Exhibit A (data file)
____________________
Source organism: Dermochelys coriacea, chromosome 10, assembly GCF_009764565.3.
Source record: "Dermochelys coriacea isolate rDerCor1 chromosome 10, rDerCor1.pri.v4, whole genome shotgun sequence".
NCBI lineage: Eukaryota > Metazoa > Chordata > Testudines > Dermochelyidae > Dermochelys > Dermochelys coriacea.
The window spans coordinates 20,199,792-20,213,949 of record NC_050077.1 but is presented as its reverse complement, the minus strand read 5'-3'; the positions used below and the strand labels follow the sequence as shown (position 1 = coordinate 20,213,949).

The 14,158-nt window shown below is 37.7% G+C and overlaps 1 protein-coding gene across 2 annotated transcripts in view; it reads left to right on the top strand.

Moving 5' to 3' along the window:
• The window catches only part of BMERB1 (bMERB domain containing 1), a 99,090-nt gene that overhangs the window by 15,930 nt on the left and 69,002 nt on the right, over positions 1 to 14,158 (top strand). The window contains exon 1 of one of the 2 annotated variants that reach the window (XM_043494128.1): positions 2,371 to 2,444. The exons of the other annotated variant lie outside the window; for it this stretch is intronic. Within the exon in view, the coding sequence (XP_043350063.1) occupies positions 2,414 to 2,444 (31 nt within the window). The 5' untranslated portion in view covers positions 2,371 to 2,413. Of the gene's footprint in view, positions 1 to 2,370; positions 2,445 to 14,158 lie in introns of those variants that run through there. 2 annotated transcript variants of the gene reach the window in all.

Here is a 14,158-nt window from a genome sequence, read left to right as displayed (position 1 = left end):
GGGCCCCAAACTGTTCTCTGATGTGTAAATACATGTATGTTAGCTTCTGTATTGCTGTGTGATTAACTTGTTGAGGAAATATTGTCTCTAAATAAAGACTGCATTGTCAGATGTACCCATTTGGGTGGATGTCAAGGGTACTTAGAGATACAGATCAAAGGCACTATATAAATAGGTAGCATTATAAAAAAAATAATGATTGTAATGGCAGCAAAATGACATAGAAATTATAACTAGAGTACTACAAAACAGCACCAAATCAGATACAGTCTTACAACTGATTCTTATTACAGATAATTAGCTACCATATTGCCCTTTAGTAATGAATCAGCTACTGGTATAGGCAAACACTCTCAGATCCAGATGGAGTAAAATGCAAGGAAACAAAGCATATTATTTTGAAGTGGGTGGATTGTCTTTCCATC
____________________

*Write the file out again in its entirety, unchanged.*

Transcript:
Source organism: Dermochelys coriacea, chromosome 10, assembly GCF_009764565.3.
Source record: "Dermochelys coriacea isolate rDerCor1 chromosome 10, rDerCor1.pri.v4, whole genome shotgun sequence".
NCBI lineage: Eukaryota > Metazoa > Chordata > Testudines > Dermochelyidae > Dermochelys > Dermochelys coriacea.
The window spans coordinates 20,199,792-20,213,949 of record NC_050077.1 but is presented as its reverse complement, the minus strand read 5'-3'; the positions used below and the strand labels follow the sequence as shown (position 1 = coordinate 20,213,949).

The 14,158-nt window shown below is 37.7% G+C and overlaps 1 protein-coding gene across 2 annotated transcripts in view; it reads left to right on the top strand.

Moving 5' to 3' along the window:
• The window catches only part of BMERB1 (bMERB domain containing 1), a 99,090-nt gene that overhangs the window by 15,930 nt on the left and 69,002 nt on the right, over positions 1 to 14,158 (top strand). The window contains exon 1 of one of the 2 annotated variants that reach the window (XM_043494128.1): positions 2,371 to 2,444. The exons of the other annotated variant lie outside the window; for it this stretch is intronic. Within the exon in view, the coding sequence (XP_043350063.1) occupies positions 2,414 to 2,444 (31 nt within the window). The 5' untranslated portion in view covers positions 2,371 to 2,413. Of the gene's footprint in view, positions 1 to 2,370; positions 2,445 to 14,158 lie in introns of those variants that run through there. 2 annotated transcript variants of the gene reach the window in all.

Here is a 14,158-nt window from a genome sequence, read left to right as displayed (position 1 = left end):
GGGCCCCAAACTGTTCTCTGATGTGTAAATACATGTATGTTAGCTTCTGTATTGCTGTGTGATTAACTTGTTGAGGAAATATTGTCTCTAAATAAAGACTGCATTGTCAGATGTACCCATTTGGGTGGATGTCAAGGGTACTTAGAGATACAGATCAAAGGCACTATATAAATAGGTAGCATTATAAAAAAAATAATGATTGTAATGGCAGCAAAATGACATAGAAATTATAACTAGAGTACTACAAAACAGCACCAAATCAGATACAGTCTTACAACTGATTCTTATTACAGATAATTAGCTACCATATTGCCCTTTAGTAATGAATCAGCTACTGGTATAGGCAAACACTCTCAGATCCAGATGGAGTAAAATGCAAGGAAACAAAGCATATTATTTTGAAGTGGGTGGATTGTCTTTCCATC